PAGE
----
Saturday, May 24, 2014

A Time to Dance

In the beginning they danced for the wonder and the joy of it all. The morning stars sang together, and the greater light and the lesser light danced in their orbits of wonder. Creation was wonderfully fair, and the love of the Creator shone out through every grass blade and blossoming twig. The waters danced in the streams and the rivers, and the great waters moved in harmony. The mighty beasts and the tiny ones woke into gladness. And it was very, very good.

But sorrow came with sin, and there was grief and pain and horror, and Death, who immobilises all dancing, made his terrible presence felt. Ruin and decay appeared, step by grief-filled step, and all things under the sun fell away from glory. And the deepest ruin was in the heart of man, where Death had set up his throne, and ruled all things towards a grim and bitter misery. And dancing was rare, except for the frantic gyrations with which the flesh would try to forget, for a few moments, its grinding mortality. But here and there, where the hints of a better Springtime broke through, where the smile of the Father, who had not forgotten his world, was still reflected in the sunshine and the blessed rain, and the soft light of the stars in the evening, hearts would lift in praise, and, for a faltering footstep or two, they would stumble in and out of the everlasting dance.

And the ages passed, and the hearts of men grew weary, and death had dominion. But in the darkest shadows a promise danced, and the time came for the promise to be fulfilled. And so he came down from heaven, God himself, and his love danced through every word and action, power and redemption and mercy dancing out a story so glorious that those who had eyes to see were overcome with wonder. And he danced, with feet weighed down with every dreadful burden of our mortality, into confrontation with Death. And Death, who not abide the dance or the promise, pinned him down with dreadful nails, to finish the dance and silence the music of heaven once and for all.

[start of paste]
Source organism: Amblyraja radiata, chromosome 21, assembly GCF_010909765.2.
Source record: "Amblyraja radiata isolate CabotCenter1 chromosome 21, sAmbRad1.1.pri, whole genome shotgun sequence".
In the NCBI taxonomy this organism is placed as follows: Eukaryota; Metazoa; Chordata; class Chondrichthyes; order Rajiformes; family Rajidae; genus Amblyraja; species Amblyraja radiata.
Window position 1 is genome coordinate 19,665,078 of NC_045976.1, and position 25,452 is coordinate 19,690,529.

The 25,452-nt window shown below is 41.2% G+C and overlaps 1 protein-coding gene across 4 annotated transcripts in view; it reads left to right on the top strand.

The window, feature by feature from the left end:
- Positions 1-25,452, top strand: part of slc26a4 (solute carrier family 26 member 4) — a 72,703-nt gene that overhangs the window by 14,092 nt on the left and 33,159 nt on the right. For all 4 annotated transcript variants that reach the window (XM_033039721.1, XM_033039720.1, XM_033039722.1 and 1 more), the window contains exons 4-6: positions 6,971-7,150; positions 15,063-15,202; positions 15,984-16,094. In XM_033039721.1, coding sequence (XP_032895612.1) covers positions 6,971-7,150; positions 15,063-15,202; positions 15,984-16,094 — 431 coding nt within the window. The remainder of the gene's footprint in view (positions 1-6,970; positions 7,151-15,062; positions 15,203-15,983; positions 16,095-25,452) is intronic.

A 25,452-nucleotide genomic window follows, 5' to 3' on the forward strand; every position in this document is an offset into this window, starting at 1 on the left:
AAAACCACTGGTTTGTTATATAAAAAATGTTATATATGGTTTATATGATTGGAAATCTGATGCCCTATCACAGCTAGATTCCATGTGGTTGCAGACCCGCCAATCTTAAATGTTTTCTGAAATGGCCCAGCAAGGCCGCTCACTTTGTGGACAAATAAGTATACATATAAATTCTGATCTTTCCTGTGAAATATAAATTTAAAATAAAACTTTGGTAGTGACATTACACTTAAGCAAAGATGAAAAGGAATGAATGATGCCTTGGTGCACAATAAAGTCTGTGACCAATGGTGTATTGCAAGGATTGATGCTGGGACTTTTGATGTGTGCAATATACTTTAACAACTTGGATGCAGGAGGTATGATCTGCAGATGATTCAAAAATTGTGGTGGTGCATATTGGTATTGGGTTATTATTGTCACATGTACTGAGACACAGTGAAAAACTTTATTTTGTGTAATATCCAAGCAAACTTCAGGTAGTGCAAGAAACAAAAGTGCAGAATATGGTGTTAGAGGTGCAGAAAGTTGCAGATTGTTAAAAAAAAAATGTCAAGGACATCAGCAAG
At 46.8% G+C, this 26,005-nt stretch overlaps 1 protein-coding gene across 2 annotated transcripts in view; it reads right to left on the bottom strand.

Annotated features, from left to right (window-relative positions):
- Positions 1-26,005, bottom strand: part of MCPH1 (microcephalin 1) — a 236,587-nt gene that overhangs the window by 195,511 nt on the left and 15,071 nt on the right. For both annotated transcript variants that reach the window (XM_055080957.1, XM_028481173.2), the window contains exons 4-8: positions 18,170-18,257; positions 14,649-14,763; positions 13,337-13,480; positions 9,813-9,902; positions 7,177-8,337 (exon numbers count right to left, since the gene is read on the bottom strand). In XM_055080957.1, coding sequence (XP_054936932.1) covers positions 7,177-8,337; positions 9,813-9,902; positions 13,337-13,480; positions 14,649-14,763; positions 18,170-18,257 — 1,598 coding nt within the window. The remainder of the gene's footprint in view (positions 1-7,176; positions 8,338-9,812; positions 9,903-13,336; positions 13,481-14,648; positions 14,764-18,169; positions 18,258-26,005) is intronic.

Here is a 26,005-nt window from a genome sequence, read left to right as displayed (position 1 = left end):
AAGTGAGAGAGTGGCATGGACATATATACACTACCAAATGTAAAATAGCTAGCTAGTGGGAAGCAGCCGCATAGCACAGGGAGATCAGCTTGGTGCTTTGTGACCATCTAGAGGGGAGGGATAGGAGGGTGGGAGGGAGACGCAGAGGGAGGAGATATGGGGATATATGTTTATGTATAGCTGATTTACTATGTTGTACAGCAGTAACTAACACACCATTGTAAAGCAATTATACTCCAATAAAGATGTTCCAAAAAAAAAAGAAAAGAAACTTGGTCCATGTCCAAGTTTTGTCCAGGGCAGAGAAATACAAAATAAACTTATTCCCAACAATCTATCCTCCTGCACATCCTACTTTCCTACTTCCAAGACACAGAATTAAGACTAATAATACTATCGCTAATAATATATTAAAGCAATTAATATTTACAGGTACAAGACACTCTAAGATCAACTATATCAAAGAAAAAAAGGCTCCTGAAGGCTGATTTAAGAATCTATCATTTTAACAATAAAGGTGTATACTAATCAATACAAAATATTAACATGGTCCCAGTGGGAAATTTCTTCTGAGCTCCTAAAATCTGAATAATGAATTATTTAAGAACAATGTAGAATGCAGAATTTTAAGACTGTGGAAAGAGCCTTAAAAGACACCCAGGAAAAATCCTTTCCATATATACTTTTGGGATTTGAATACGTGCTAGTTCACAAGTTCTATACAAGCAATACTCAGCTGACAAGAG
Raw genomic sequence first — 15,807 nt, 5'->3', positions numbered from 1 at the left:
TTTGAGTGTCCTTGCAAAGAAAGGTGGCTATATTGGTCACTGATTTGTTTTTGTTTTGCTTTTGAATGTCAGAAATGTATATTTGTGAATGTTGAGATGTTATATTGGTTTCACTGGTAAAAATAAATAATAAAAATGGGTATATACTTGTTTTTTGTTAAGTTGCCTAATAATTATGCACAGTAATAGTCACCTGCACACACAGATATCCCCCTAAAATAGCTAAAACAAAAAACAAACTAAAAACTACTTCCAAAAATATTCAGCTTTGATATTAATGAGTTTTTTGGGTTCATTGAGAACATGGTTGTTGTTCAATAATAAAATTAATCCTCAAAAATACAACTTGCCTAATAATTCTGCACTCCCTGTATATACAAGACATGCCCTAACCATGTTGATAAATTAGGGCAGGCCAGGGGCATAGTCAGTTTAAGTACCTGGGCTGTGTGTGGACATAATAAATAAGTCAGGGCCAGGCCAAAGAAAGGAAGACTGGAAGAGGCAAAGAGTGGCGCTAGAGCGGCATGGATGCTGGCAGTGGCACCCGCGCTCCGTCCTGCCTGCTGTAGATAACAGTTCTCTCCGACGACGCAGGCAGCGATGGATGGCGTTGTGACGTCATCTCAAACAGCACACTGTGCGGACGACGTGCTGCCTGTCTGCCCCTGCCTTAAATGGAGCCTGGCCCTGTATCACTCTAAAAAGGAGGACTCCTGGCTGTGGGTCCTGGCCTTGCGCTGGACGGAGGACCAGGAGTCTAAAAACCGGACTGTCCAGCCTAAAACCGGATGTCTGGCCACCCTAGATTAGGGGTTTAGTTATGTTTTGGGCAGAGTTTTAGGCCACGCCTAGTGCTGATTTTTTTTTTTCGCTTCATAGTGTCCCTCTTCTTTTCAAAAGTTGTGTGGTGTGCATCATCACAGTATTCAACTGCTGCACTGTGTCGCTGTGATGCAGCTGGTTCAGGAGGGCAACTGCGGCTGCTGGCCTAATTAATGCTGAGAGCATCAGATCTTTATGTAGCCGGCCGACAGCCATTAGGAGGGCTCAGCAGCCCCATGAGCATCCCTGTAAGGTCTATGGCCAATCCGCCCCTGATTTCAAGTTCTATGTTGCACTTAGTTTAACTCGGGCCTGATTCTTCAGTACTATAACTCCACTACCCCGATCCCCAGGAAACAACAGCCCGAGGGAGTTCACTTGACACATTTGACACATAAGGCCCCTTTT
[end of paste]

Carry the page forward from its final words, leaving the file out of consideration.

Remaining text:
But it could not be. For Life broke Death, sin was accounted for, and, on that glorious Resurrection morning, he danced out of the tomb, bringing glory and fulfilment with him, and invited all of humanity to join in the new dance with him. And they danced their way through hardship and persecution, through discouragement and loss, and the world was not worthy of them. And still they dance to the music of heaven, the love-song of the Father, though they stumble and falter in their human clumsiness, for they have seen the beauty of their Christ, and they would seek to dance his steps all the days of their lives.

And they dance in hope, for they know that one day all things will be restored, and there will be a new heaven and a new earth fresh from the hand of the Creator. And the morning stars will sing again, and there will be no need of sun and moon, for God himself will be their light, and by that light, enthralled by the revelation of his beauty, they shall dance out his praise for all eternity.

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